I tried to find a recipe, and did not like any that I found (it seemed as if the current recipes out there were adapting salsa from hummus - salsa and hummus are not the same thing - not even close), so I made my own. The two kinds of vinegar served to bring out the flavors of the produce, but without dominating. This salsa is so incredibly simple, and easy to make, I was surprised by the flavors layered with complexity. Smokey and sweet, but with a kick, this recipe was such a hit with last night's dinner guests, I had to share immediately....

2 Red Bell Peppers
1 Banana Pepper
1 Serrano Chile, Minced
2 Vine-Ripened Tomatoes
1 Medium Yellow Onion, Chopped
3 Cloves Garlic, Chopped
1 Tbsp. Balsamic Vinegar
1 Tbsp. White Vinegar
3/4 Cup Chopped Cilantro
Salt and Pepper

Place red pepper and banana pepper on aluminum-foil covered pan in 450 degree oven. Roast peppers for 10-12 minutes or until skins blister. When peppers blister, remove from oven and place in ziploc bag for 2-3 minutes. Meanwhile, bring two cups of water to a boil. Turn off heat and add tomatoes to soak for 5 minutes. After 5 minutes, transfer tomatoes to cold water to soak for an additional 2 minutes. Skins of tomatoes and peppers should be easy to remove after these processes.

Roughly chop tomatoes and peppers, and add to remaining ingredients. Either place the ingredients in a blender, or in a bowl and use an immersion blender to puree. Makes about a quart of salsa.

Friday, October 15, 2010

Food Trend Tracking

For larger image, zoom or click here.

So, sometimes I get brilliant ideas (at least I think they are brilliant ideas), and then they end up being just a teensy bit more difficult to execute than I had in mind. This post would be one of them. I put a lot of work in to this one, so I'd appreciate any comments or tips for making this graphic a little more user friendly. Or, at least vote below. Anyway, let me get to my point.

Back in the day, I posted about our local addiction to the next best thing in food. Little did I know, years later, we would still be embracing those same trends. So, for your reference, a timeline of the most popular DC foodie fads. Perhaps not foodies, because these places would not all still be in business if the clientele were limited to foodies. Man, do we love our pizza, cupcakes, and burgers. With FroYo being the one semi-healthy exception, it's a wonder we're not walking oompa-loompas.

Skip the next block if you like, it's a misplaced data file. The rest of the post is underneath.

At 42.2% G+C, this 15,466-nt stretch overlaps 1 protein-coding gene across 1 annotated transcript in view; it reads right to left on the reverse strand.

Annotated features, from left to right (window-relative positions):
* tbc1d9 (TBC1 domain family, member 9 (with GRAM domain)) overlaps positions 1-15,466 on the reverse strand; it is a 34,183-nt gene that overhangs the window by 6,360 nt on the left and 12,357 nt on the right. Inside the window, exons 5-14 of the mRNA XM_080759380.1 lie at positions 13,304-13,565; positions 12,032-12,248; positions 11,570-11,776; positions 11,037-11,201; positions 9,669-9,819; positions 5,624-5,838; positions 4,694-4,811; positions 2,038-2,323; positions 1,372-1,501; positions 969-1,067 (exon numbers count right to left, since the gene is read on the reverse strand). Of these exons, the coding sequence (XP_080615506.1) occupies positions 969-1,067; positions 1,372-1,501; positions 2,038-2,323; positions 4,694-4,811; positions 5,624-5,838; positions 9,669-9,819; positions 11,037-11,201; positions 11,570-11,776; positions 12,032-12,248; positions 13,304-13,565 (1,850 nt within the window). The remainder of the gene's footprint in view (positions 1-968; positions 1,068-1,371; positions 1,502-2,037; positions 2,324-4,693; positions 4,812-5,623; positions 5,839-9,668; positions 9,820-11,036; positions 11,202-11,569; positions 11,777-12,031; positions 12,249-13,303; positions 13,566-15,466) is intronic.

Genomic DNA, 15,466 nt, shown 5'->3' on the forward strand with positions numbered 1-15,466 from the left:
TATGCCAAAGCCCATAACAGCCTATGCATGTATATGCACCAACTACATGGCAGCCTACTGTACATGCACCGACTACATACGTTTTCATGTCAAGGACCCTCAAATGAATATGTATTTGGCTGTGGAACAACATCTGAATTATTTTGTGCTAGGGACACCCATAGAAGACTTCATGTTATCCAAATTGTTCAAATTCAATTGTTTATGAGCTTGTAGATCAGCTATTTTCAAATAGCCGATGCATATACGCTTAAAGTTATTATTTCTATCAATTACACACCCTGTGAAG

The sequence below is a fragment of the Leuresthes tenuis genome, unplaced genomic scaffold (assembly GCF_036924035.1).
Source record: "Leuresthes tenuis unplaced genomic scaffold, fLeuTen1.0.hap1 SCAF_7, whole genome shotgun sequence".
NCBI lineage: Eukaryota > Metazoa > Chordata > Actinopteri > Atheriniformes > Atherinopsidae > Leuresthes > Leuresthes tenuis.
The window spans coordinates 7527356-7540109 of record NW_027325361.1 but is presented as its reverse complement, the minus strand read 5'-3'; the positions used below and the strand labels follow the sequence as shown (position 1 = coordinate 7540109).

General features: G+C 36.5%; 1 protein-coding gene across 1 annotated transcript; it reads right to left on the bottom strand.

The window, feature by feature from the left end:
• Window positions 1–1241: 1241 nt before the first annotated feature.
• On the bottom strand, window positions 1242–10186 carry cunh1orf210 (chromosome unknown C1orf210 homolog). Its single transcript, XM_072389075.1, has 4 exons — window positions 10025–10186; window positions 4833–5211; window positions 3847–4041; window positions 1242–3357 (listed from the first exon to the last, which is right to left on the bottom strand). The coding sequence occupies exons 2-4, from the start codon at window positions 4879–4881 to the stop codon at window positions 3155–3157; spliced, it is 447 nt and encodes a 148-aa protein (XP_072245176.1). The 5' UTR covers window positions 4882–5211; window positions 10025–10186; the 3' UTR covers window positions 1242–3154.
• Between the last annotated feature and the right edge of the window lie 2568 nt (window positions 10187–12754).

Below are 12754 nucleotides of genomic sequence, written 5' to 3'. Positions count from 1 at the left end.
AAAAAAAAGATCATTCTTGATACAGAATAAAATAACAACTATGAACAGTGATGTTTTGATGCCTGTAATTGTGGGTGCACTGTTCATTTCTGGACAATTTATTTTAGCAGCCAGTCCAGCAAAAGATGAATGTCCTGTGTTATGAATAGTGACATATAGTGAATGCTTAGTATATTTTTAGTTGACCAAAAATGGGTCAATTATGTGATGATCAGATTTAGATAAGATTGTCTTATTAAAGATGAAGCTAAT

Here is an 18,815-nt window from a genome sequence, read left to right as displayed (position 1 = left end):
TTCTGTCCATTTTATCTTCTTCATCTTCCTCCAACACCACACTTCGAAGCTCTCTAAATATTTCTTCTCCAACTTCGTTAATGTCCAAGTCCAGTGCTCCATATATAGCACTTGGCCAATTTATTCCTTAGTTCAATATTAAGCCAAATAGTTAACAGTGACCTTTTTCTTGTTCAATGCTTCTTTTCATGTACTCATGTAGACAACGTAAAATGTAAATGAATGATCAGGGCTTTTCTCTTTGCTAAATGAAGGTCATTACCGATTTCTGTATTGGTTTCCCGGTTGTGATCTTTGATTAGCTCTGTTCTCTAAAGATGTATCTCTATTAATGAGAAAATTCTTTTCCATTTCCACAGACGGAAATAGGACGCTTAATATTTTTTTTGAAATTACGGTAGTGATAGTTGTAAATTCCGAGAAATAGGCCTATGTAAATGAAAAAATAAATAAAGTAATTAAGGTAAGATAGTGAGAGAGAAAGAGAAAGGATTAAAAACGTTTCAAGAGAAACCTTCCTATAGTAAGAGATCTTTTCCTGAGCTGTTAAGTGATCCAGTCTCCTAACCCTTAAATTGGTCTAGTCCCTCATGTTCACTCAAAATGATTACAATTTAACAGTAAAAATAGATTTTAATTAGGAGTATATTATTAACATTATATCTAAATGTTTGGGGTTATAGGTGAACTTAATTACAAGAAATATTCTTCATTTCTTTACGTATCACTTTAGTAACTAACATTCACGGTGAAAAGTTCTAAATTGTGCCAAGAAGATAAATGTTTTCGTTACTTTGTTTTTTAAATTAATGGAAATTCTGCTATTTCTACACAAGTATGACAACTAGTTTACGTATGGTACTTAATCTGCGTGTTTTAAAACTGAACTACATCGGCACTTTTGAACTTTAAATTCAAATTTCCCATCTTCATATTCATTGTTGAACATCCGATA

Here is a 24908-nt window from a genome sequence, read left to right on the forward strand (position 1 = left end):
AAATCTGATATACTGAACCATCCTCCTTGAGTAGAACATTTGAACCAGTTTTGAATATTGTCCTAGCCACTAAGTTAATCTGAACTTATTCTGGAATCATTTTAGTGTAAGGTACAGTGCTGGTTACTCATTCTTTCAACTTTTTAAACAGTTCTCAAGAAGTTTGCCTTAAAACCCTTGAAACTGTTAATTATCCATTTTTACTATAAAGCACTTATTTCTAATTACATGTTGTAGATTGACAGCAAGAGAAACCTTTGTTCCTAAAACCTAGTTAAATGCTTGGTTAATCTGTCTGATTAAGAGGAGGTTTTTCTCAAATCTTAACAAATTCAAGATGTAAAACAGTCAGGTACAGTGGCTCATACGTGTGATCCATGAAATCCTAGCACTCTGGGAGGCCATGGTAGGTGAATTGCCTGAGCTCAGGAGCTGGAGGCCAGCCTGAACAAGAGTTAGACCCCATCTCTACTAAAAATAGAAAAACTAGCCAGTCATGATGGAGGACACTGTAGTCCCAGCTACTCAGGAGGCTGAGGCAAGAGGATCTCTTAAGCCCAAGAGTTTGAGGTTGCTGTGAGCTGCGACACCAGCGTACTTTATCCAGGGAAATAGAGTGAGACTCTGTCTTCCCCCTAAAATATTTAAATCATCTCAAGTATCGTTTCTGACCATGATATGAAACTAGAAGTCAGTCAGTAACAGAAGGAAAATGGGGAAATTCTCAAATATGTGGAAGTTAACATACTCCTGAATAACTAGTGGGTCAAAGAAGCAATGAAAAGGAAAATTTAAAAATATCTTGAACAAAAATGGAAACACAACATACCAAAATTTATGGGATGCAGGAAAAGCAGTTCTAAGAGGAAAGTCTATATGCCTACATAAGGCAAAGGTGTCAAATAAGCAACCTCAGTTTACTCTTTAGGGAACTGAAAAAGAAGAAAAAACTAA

With that, I pose to you, what will be the next food trend? As I've been tweeting, I vote macarons (or maybe it's wishful thinking, but at least some are on their way, along with other French confections, dangerously close to my office). But, more to the point, what do you, valued readers, think? Gourmet salad bars? Delis (we need em)? Other thoughts? Please share your insight. I've created a poll...

Monday, October 11, 2010

Holiday Reading

Happy Columbus Day everyone! If you are one of those who had to head in to work this morning, first, I sympathize (C was one of you), and second, DCist seems to think that taking a morning stroll will make you feel better about having to show up to put your hours in. Call me crazy, but I'm thinking that a longer commute, coupled with staring at the beautiful day outside your office window, will be of no particular comfort. Maybe some bacon-dusted fries may help (okay, they are in Maine, but I've now laid the idea for DC).

Enough with the complaining...for those looking to celebrate this holiday, some fast Columbus facts. Indigenous Peoples Day - I lived in Cali for a year, including through the month of October, and never knew.